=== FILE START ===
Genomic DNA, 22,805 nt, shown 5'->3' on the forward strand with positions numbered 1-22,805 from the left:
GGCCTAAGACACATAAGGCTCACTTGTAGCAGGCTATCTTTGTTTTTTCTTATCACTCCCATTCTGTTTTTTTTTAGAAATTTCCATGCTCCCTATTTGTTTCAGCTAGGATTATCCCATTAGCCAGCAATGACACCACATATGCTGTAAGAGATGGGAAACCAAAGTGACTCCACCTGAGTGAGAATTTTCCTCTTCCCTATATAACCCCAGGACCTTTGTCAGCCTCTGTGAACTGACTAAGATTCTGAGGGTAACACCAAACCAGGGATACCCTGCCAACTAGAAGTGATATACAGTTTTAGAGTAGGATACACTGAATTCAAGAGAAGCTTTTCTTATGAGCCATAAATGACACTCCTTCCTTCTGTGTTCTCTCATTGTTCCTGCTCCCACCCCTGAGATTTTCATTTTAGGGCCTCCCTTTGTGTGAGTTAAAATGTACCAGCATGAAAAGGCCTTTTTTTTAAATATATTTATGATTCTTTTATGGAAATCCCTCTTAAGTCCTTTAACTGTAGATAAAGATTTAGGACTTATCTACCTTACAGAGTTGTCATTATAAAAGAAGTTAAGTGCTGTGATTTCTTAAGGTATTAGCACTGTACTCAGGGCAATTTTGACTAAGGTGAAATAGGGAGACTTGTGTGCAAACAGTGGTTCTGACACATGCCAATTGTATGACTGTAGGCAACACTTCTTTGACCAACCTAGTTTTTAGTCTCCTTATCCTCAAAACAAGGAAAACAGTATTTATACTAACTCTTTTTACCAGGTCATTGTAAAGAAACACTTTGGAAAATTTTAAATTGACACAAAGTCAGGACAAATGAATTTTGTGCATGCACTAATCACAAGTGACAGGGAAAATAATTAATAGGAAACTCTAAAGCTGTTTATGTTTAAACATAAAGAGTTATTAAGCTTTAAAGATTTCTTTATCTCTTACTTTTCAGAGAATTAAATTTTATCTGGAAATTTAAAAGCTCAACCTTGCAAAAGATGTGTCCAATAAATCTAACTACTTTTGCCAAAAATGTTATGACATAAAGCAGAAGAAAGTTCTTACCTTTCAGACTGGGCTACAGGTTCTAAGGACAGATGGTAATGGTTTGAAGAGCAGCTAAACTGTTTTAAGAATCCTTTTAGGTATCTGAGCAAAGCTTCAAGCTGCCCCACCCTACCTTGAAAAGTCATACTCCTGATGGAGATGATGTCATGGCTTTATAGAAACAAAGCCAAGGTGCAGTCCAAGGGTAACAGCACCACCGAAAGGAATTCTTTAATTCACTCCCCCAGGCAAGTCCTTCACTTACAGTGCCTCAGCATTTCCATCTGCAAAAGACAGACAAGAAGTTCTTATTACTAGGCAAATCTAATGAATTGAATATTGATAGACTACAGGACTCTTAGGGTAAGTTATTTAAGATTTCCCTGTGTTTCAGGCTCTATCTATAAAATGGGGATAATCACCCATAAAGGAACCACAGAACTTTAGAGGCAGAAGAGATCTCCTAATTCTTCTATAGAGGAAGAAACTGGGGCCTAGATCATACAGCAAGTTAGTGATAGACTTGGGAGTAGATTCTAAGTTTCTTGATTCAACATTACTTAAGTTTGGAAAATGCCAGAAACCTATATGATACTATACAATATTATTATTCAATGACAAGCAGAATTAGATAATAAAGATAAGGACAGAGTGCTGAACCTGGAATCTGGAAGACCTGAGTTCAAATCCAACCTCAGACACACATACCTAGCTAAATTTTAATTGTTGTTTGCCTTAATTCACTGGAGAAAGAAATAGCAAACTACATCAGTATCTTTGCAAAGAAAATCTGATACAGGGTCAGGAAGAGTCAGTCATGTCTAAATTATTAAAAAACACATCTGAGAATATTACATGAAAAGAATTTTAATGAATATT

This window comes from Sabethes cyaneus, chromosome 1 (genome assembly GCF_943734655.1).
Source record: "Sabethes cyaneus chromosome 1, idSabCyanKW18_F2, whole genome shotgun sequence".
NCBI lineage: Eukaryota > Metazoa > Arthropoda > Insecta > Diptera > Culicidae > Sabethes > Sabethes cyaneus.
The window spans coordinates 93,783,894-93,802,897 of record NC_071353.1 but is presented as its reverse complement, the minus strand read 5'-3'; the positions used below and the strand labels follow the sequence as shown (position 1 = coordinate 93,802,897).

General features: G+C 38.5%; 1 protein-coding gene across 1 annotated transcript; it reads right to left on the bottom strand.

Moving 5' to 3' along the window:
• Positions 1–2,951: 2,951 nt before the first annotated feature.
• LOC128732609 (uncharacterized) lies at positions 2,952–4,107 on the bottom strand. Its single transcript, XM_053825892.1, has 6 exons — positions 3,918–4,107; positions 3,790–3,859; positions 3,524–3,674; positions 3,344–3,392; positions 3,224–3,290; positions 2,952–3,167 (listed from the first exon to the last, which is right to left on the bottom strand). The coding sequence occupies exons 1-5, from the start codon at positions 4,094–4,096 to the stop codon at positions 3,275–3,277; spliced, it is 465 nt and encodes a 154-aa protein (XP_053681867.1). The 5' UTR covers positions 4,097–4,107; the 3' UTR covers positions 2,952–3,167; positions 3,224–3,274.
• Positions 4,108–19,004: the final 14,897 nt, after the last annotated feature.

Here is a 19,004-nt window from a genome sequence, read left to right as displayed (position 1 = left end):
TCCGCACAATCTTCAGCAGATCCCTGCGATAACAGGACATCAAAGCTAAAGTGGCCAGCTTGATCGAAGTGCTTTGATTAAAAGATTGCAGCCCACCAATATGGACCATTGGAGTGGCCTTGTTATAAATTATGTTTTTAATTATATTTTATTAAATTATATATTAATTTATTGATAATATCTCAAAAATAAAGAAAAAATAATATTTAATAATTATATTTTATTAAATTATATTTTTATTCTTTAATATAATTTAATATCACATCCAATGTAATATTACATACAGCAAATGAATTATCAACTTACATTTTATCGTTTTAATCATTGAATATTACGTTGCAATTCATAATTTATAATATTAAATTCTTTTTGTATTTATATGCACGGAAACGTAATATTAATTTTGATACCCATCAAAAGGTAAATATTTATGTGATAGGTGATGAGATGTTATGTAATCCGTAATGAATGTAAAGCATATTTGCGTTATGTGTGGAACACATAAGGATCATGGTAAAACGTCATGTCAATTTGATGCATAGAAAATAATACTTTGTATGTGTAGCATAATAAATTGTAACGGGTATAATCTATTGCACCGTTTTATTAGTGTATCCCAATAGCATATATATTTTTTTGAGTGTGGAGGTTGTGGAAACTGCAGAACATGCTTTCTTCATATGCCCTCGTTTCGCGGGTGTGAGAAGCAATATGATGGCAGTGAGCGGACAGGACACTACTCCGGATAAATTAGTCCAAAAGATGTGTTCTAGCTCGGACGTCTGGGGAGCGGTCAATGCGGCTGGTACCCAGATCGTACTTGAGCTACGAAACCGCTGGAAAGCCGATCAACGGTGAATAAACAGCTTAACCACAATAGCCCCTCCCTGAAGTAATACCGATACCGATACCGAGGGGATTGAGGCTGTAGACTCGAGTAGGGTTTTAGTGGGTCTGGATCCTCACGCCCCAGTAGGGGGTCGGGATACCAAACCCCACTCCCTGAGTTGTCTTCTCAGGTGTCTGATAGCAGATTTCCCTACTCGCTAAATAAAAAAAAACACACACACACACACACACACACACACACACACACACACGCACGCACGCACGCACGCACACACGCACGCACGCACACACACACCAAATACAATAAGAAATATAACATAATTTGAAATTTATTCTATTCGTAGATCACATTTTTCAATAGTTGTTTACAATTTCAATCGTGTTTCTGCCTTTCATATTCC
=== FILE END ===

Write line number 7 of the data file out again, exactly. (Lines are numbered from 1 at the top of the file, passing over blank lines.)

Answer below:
General features: G+C 38.5%; 1 protein-coding gene across 1 annotated transcript; it reads right to left on the bottom strand.